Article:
Income earned from passive investments inside a corporation are taxed immediately and at a high rate. Yet, using active business income of the corporation, the current rules make it possible to refund this tax immediately, deferring some, if not all, until a later date. Further, capital gains earned in a corporation are taxed at half the normal rate, whereas capital gains earned in an RRSP are eventually taxed at the taxpayer’s full marginal rate. This is all to say, with some planning and excess business income, passive investments in private corporations can offer advantages equal to or better than an RRSP.
The paper suggests that these passive investment benefits are unfair and need changing. However, it does not provide a definite proposal on how this will be done. Instead, it discusses several approaches that might be used, with the overarching goal of continuing to encourage business growth while also eliminating the passive investment benefits described above.
One of the discussed approaches is to eliminate the refundable tax paid on passive investment income. The tax would instead be made non-refundable, which would eliminate the deferral advantage. Another proposal is to eliminate some of the preferential capital gains treatment corporations receive.
The paper’s discussion of passive investment income leaves readers with little more than the assurance that changes, of some kind, are forthcoming. Fortunately, it also states that, whatever changes are made, they will only apply going forward, and the impact on existing passive investments will be “limited”.
Despite the differences between the taxation of business income and the taxation of employment income, the tax system’s end-goal is to tax income earned in a business at the same rate as income earned from employment. However, there are currently mechanisms by which business owners can convert income from their corporations into capital gains, which are taxed at half the rate of income earned from employment. This effectively circumvents the goal of equal taxation.
The paper has identified a series of transactions often used to achieve this circumvention, known as surplus stripping, and proposes measures by which they will be eliminated. Important to note is that these changes are proposed to take effect as of the day of the consultation paper, July 18, 2017. Meaning, if the proposals eventually become law, any attempted surplus stripping done today will be retroactively taxed under the new rules.
Prior to the paper’s release, business owners could strip surplus income from their business by selling their corporation, which contained surplus income, to another corporation owned by the same business owner, then reselling the original corporation to a third corporation also owned by that business owner. The owner would incur a capital gain on the first sale, but the third corporation could pay the business owner cash on the second sale. This cash would come from the surplus income of the original corporation, which otherwise would have been taxed at twice the rate.
After the paper’s release, transactions as described above will not result in favourable tax treatment. Rather, they will be subject to more tax than if the transactions were not attempted at all. This punitive result is meant to discourage business owners from even attempting to circumvent the rules.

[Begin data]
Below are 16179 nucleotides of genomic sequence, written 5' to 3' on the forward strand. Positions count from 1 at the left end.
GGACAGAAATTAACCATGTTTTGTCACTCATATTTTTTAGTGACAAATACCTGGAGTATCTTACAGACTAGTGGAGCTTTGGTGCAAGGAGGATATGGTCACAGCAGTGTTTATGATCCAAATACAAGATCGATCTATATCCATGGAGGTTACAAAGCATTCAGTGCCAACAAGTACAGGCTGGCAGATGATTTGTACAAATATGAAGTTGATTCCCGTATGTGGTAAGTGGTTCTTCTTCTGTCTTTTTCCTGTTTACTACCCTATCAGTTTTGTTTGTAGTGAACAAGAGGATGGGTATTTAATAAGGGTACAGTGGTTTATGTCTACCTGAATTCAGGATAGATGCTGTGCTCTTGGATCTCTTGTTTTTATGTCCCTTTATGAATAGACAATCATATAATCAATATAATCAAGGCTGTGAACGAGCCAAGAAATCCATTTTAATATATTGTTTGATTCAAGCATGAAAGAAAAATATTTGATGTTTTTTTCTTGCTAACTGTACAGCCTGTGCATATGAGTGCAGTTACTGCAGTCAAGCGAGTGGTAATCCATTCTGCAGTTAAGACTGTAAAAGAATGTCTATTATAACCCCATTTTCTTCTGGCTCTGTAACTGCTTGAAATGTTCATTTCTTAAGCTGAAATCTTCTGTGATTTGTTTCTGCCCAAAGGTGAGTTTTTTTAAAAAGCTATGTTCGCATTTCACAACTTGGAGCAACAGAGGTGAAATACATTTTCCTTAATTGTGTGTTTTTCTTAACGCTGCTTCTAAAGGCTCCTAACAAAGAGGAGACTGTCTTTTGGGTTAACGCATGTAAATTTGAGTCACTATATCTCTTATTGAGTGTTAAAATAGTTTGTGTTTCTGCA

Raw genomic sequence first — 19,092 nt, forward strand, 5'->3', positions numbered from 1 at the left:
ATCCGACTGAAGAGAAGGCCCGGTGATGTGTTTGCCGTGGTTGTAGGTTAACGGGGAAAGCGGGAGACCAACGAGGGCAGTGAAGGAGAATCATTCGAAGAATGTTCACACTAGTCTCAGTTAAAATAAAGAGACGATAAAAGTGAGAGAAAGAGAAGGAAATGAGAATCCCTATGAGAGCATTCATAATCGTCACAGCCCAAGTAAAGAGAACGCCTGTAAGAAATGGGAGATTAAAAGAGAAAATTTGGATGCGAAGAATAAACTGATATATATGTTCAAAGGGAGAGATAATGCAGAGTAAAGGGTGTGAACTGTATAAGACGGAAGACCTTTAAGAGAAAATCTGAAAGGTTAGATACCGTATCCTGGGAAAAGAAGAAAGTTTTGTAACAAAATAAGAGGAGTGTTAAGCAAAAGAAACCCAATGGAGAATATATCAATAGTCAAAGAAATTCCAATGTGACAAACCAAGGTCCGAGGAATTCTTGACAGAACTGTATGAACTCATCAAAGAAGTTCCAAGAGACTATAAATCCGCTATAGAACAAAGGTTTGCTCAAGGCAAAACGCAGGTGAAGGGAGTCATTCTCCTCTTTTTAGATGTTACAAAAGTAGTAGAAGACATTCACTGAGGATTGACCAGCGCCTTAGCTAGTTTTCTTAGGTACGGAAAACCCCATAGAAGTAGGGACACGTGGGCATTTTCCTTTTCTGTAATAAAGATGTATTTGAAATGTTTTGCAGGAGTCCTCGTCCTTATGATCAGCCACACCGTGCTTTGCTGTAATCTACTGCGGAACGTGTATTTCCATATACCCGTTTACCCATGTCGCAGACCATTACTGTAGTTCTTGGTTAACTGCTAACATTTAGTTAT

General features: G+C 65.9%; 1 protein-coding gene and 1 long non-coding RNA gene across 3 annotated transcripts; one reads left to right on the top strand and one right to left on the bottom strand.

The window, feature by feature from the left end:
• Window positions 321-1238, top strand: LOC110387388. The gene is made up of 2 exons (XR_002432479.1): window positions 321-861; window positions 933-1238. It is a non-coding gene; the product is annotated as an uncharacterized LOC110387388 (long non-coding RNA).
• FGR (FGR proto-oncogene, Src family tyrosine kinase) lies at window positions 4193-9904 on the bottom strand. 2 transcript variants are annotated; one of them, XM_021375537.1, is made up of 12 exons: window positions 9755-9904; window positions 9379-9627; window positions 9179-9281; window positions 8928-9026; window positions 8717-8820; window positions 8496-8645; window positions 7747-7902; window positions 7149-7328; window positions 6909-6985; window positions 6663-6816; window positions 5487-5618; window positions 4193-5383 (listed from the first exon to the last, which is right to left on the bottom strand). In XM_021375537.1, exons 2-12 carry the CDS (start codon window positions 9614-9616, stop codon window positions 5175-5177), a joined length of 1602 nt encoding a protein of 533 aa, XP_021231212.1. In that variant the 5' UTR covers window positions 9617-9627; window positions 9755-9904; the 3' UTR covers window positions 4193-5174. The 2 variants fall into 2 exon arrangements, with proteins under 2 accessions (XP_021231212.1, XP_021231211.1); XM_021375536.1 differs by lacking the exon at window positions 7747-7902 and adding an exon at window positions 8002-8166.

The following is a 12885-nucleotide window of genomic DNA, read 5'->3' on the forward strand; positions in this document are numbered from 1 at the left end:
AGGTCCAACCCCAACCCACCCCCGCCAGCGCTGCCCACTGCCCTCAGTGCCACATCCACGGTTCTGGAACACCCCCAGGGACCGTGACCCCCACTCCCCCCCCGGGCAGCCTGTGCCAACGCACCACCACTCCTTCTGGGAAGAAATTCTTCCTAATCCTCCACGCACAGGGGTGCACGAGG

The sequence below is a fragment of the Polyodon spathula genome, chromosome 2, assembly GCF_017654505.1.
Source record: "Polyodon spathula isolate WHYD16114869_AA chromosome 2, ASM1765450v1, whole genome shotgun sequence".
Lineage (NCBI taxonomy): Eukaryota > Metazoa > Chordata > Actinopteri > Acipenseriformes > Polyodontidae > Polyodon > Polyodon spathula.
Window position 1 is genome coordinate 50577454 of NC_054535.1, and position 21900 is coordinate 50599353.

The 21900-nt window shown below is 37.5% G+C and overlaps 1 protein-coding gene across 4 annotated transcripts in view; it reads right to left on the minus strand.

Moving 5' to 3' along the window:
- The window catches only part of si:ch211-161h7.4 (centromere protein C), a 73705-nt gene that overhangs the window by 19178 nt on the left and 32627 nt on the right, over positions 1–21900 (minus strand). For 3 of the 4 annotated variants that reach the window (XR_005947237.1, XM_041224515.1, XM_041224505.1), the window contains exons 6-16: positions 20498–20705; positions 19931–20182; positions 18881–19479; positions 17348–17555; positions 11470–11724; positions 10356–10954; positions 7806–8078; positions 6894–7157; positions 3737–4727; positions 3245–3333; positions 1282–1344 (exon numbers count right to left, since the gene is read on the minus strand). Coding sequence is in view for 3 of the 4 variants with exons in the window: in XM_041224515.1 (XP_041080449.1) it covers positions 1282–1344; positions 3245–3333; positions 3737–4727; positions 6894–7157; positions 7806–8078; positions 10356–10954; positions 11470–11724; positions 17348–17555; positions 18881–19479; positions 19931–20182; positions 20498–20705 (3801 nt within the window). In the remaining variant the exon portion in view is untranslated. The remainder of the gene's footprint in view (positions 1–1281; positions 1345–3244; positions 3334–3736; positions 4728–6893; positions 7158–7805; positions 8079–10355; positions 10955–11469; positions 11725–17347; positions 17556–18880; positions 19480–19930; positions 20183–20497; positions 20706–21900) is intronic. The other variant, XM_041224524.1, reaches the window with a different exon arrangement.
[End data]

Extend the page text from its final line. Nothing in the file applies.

Another note on this tax rule is that, in addition to surplus stripping transactions, it also applies to legitimate inter-generational transfers of a business from the owner to their children as part of a succession plan. The result is that, depending on how the transaction is structured, either the business owner or their child incurs worse tax treatment than if they had been dealing with a complete stranger. This issue existed prior to the paper’s proposed changes, yet the paper does not make proposals on how it is to be fixed. Rather, it requests input from the public and discusses potentially using the American approach, which is to allow the beneficial tax treatment on a sale to a child but only if, after the sale, the owner is completely removed from the business and its operation.
The Government will be accepting comments on the paper’s proposals until October 2, 2017. Submissions can be sent to email@example.com, and instructions regarding submissions can be found here.
If any business owners or persons affected would like to reach out to their local MP to voice their concerns, a list of Nova Scotia’s MPs can be found here. Patterson Law has also prepared a letter in opposition to the proposed changes that can be signed, or personalized, and sent to local MPs, found here.
For now, the consultation paper is not law, and nothing yet is confirmed. This makes tax planning at this point in time difficult and likely premature. Patterson Law’s tax team will be monitoring the course of these proposals closely, and will develop new tax planning strategies as soon as the Government has committed to any changes.
To receive more updates on tax planning using private corporations and the Government’s proposed changes, connect with us on Linkedin, Facebook and Twitter.
Please note that this article is meant to provide information only and is not intended to confer legal advice or opinion. If you have any further questions please consult a lawyer. Please note as well that many of the statements are general principles which may vary on a case by case basis.